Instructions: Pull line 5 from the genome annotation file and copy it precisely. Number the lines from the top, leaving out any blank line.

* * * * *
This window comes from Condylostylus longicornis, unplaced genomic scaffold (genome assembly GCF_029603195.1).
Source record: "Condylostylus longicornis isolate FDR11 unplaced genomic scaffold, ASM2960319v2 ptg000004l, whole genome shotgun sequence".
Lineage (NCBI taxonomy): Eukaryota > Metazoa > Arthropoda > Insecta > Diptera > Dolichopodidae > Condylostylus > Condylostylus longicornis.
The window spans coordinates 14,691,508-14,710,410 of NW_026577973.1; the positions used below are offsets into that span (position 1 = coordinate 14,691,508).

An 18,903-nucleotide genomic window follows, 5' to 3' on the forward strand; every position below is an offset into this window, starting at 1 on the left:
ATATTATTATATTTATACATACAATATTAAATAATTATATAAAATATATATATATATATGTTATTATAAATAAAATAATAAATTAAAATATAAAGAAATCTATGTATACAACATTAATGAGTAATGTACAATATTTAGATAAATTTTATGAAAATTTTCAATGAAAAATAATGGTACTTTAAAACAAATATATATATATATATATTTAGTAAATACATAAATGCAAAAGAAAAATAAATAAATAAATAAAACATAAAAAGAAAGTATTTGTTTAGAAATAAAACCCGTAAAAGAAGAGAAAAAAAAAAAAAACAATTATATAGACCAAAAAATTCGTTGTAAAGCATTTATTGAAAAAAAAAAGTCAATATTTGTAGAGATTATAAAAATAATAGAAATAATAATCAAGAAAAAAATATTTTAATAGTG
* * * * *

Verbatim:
An 18,903-nucleotide genomic window follows, 5' to 3' on the forward strand; every position below is an offset into this window, starting at 1 on the left: